Capital Gains & Taxes (5 minute read)

“Risk taking is the mother’s milk of capitalism.”  –Wall Street Journal

Whenever a home, business, or any other asset increases in value over time, that increase is called a capital gain.  Even though it is a form of income, it differs from wages and salaries because it isn’t paid right after the increase and usually only after an integral of some years.

A 10-year bond can only be cashed in after 10-years.  If you never sell your home, then whatever gain in value that the home has, will be called an un-realized capital gain.  The same is true for someone who owns a business with increasing value.  As the business grows, the underlying value should increase.  Once the owner dies, the spouse or family members my chose to sell the business which then induces a capital gain that is realized at the time of sale.

Sometimes a capital gain comes from a transaction.  Paying someone money today to get a return later on is an example.  A savings account that earns interest is an example, albeit a poor form of investing, due to historically low interest rates.  Trading money today for money in the future by way of interest payments is attune to saying that money today is worth more in the future.  How much more depends on many different factors: laws, politics, timing.

If for instance, you purchase government bonds at a rate of 5% for a project that has been put together to fix all of the roads throughout the country but the rate of inflation is 6% during the same time, you have effectively lost money due to the inability to keep up with the underlying value of the money in the future.  Inflation has become a very common thing in recent history.  Interest rates are driven by the underlying inflation rate thereby keeping the same pace and usually exceeding the rate of inflation to maintain or exceed the same amount of purchasing power.  Inflation risks vary country to country as well as timing…it varies.

Varying risks, of which inflation is just one, are captured in a countries risk premium with the amount of interest paid for investment.  Essentially, the risk is offset and proportional to the amount of interest paid due to economic factors; payment that is postponed by the investor for a future payment.  The risk premium component, the interest rate, may be much higher than the pure interest rate.  Future money may not be as valuable as current money.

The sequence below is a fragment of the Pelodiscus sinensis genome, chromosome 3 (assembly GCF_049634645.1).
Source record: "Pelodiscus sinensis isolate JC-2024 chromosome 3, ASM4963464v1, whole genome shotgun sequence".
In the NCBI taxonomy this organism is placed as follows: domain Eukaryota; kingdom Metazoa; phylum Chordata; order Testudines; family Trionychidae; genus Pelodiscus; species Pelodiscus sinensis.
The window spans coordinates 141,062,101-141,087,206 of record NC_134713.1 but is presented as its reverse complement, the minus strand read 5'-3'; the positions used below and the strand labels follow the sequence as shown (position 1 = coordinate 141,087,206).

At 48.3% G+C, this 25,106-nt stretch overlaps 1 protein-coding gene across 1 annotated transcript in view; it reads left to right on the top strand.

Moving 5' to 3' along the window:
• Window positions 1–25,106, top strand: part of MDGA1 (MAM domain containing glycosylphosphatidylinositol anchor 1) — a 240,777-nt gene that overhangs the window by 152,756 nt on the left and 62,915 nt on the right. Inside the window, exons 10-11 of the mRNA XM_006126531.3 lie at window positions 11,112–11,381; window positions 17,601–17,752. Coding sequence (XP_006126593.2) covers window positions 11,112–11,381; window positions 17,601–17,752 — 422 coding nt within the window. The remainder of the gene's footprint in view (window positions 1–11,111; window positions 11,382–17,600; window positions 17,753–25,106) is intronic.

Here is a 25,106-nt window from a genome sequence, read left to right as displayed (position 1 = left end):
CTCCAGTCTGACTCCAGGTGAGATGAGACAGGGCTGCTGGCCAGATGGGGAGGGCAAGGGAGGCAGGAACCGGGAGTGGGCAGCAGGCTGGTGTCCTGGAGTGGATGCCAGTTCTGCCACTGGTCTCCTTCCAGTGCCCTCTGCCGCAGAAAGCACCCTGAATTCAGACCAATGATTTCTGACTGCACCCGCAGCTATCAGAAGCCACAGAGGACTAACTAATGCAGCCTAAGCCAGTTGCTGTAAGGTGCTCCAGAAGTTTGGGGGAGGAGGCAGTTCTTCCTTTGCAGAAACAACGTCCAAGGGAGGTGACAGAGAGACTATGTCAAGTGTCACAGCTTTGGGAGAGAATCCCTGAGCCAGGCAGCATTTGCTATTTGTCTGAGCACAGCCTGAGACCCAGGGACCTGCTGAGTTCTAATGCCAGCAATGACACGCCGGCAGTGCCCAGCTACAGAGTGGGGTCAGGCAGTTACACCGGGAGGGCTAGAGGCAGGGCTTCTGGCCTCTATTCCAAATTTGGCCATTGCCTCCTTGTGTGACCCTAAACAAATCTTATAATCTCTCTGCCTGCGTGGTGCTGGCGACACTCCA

The same nominal amount of money has a different value based on time.  People purchase 30-year bonds but generally make more money due to the time component associated with those investments.

Bond prices go down when interest rates go up – they carry an inverse correlation to each other.

If you purchase a bond for $8,000 today, with a $10,000 pay-out 3-years later, the government will tax the $2,000 increase in value as a ‘capital gain’ and additionally NOT take into account the amount of inflation during that same time that essentially devalued your money.

  • You won’t get compensated for the time of waiting
  • You get taxed on the capital gain
  • You don’t get compensated for inflationary losses

If inflation and capital gains tax exceed the rate of return, you have given your money away and are worse off than if you had never purchased the bond in the first place.  Bonds generally carry a much lower gain as they promise a fixed rate of return on a fixed date.  Bond holders have a legal right to be paid even if the business is losing money.

How can capital gains be considered an actual gain?

The rate at which you are taxed on a capital gain depends on the country you invest in with the US having much political controversy surrounding the subject.

What is short-term capital gains tax?

A short-term gain equals your ordinary income tax rate – your tax bracket.

What is long-term capital gains tax?

Long-term gains are profits from the sale of an asset held for more than 1-year.  The long-term capital gains tax rate is 0%, 15%, or 20% depending on your taxable income and filing status.  They are generally lower than short-term capital gains tax rate.